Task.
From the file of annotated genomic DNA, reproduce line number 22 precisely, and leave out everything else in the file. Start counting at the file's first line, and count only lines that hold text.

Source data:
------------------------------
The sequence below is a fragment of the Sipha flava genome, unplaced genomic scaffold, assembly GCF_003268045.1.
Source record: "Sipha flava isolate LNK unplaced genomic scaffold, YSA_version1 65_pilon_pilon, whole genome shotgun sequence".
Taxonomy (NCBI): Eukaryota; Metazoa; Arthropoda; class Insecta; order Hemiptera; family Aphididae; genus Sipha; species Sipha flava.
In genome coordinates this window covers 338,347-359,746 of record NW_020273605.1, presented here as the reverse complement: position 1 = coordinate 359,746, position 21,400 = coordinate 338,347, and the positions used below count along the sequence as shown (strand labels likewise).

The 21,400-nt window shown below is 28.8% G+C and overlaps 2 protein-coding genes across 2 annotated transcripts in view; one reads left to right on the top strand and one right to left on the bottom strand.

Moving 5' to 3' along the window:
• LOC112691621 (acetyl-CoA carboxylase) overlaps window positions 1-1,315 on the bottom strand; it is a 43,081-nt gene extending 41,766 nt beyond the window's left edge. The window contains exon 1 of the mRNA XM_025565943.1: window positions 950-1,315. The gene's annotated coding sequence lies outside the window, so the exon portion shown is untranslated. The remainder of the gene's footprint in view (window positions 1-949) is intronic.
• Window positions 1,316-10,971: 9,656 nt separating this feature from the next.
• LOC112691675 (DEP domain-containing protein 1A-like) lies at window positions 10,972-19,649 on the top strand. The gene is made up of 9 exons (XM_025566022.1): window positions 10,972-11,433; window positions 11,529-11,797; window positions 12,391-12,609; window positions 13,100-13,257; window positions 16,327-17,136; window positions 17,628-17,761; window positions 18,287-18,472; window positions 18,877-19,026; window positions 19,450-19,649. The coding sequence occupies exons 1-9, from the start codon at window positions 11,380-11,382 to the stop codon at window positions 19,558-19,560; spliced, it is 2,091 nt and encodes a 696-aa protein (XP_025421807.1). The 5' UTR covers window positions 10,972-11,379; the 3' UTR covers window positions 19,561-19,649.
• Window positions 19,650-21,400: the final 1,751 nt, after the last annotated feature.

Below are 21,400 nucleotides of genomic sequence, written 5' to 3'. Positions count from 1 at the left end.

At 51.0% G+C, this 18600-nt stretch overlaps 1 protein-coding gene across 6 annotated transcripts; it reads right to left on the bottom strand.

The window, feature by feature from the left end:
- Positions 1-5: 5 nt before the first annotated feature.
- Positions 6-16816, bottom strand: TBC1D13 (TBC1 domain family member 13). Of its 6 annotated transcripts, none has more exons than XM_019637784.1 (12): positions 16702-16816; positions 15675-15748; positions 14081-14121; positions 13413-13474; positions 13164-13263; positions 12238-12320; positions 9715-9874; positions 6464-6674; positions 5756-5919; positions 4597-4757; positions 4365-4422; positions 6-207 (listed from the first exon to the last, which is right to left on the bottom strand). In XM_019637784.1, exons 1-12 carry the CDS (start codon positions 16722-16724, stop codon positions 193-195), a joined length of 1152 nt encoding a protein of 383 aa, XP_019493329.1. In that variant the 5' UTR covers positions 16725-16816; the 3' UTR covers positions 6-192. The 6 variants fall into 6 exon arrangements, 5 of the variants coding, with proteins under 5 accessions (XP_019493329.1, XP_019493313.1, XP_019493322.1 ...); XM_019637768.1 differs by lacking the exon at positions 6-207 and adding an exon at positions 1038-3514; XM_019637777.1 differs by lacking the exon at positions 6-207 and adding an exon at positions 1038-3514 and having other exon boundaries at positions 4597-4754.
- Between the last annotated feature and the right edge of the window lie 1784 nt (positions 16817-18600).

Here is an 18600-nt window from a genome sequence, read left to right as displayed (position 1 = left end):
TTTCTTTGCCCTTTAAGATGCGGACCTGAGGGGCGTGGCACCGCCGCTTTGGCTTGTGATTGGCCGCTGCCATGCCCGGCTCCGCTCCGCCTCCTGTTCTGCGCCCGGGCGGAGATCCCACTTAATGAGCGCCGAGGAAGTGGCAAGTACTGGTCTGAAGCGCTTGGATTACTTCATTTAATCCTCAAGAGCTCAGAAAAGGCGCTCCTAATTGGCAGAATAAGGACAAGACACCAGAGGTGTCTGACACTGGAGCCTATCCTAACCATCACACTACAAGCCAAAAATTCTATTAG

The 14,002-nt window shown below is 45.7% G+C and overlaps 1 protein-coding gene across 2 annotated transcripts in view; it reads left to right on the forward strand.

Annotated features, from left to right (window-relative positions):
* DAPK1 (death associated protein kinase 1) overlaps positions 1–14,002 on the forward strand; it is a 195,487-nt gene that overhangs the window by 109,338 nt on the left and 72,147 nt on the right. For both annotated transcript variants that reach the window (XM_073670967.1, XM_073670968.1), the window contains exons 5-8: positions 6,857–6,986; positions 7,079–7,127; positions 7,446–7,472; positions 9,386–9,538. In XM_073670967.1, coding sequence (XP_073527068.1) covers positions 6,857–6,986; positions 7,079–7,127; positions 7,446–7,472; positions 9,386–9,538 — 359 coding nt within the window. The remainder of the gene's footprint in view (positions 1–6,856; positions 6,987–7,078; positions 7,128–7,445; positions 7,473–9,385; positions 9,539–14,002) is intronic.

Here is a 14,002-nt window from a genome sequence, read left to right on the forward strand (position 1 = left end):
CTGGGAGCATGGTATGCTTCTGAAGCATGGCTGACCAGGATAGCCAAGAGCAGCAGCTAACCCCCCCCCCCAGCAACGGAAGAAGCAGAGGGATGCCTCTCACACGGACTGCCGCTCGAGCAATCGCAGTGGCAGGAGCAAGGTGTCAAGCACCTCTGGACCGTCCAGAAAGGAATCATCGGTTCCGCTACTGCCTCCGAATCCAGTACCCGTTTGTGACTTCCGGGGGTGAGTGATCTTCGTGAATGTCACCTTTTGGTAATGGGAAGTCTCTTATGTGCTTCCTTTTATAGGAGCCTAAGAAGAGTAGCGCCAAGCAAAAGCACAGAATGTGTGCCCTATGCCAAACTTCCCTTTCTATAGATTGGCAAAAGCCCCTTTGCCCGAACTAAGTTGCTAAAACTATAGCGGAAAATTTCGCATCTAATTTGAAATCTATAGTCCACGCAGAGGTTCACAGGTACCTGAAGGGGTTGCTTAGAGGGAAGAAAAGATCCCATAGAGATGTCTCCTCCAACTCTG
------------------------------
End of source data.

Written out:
Here is a 14,002-nt window from a genome sequence, read left to right on the forward strand (position 1 = left end):